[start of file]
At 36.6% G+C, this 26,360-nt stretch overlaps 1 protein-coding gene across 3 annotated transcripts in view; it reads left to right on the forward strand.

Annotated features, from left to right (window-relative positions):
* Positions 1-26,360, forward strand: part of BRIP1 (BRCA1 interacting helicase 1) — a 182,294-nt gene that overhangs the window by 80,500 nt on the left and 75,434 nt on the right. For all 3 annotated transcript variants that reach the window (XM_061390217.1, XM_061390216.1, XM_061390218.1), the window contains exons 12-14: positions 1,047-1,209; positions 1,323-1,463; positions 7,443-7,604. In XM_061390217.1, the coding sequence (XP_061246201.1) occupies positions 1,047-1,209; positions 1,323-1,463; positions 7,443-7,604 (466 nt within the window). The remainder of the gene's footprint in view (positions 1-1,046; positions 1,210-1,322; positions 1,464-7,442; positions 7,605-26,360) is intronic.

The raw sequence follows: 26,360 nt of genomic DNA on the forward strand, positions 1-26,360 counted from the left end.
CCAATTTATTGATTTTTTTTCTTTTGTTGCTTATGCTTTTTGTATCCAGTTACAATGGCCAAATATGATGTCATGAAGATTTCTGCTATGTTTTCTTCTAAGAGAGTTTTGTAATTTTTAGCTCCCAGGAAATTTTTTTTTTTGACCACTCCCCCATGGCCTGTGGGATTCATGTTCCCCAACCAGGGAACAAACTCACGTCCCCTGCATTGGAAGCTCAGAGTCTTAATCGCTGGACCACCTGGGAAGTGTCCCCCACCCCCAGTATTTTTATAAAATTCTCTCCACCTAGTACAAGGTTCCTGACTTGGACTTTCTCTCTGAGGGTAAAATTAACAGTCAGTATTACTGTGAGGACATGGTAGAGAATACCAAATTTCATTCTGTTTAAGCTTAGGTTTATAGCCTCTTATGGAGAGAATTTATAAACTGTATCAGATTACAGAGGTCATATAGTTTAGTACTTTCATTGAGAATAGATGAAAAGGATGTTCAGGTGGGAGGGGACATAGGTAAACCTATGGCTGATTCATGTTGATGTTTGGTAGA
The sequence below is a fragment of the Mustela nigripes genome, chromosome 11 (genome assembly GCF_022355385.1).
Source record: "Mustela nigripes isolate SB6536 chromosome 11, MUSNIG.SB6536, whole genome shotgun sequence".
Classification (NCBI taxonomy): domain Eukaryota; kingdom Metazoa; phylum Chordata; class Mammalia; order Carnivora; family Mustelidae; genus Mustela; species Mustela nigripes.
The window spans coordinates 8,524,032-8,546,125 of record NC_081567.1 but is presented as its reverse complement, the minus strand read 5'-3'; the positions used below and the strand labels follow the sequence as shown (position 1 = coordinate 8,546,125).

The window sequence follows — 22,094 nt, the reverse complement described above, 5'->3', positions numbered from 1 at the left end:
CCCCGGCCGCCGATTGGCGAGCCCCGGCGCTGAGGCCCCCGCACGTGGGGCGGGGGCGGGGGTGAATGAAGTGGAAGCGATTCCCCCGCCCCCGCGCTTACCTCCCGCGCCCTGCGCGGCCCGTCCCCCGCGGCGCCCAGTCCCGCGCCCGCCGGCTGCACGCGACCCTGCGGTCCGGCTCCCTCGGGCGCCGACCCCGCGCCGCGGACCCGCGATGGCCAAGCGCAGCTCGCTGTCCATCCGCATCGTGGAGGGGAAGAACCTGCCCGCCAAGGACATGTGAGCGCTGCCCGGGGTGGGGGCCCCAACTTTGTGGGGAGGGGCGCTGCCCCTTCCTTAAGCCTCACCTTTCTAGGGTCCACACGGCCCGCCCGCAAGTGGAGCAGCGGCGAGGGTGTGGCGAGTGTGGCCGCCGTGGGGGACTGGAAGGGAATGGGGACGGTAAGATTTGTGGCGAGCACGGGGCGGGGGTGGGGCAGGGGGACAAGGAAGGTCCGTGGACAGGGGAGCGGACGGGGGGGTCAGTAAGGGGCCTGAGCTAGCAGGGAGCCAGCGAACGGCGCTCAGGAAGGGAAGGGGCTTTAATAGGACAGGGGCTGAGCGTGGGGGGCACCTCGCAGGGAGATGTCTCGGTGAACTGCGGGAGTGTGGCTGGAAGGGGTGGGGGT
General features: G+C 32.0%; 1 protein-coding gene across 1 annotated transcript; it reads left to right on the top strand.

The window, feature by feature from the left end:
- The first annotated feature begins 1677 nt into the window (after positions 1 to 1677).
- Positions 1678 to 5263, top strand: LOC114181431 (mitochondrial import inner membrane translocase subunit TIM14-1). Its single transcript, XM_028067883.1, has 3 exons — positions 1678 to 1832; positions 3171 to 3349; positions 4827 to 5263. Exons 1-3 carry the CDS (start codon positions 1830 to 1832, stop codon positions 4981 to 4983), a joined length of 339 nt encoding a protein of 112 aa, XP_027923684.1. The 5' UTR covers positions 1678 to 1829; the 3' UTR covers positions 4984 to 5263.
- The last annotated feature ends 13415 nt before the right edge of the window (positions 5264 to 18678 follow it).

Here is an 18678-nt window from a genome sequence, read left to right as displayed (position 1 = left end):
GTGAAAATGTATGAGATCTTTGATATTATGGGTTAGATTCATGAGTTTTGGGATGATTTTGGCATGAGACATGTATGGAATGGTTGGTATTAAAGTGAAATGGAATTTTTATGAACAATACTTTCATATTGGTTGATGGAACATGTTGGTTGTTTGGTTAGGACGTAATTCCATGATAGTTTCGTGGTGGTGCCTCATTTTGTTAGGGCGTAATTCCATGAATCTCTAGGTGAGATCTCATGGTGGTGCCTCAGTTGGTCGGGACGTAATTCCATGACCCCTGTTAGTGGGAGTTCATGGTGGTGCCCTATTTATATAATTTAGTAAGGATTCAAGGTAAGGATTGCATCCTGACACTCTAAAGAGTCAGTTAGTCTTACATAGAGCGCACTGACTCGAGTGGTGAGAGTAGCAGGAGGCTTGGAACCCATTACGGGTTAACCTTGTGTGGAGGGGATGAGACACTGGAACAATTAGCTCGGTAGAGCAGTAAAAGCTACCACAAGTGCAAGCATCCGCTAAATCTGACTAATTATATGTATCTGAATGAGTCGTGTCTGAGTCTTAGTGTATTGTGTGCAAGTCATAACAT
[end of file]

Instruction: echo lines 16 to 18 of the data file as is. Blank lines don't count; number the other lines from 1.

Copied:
- The last annotated feature ends 13415 nt before the right edge of the window (positions 5264 to 18678 follow it).

Here is an 18678-nt window from a genome sequence, read left to right as displayed (position 1 = left end):
GTGAAAATGTATGAGATCTTTGATATTATGGGTTAGATTCATGAGTTTTGGGATGATTTTGGCATGAGACATGTATGGAATGGTTGGTATTAAAGTGAAATGGAATTTTTATGAACAATACTTTCATATTGGTTGATGGAACATGTTGGTTGTTTGGTTAGGACGTAATTCCATGATAGTTTCGTGGTGGTGCCTCATTTTGTTAGGGCGTAATTCCATGAATCTCTAGGTGAGATCTCATGGTGGTGCCTCAGTTGGTCGGGACGTAATTCCATGACCCCTGTTAGTGGGAGTTCATGGTGGTGCCCTATTTATATAATTTAGTAAGGATTCAAGGTAAGGATTGCATCCTGACACTCTAAAGAGTCAGTTAGTCTTACATAGAGCGCACTGACTCGAGTGGTGAGAGTAGCAGGAGGCTTGGAACCCATTACGGGTTAACCTTGTGTGGAGGGGATGAGACACTGGAACAATTAGCTCGGTAGAGCAGTAAAAGCTACCACAAGTGCAAGCATCCGCTAAATCTGACTAATTATATGTATCTGAATGAGTCGTGTCTGAGTCTTAGTGTATTGTGTGCAAGTCATAACAT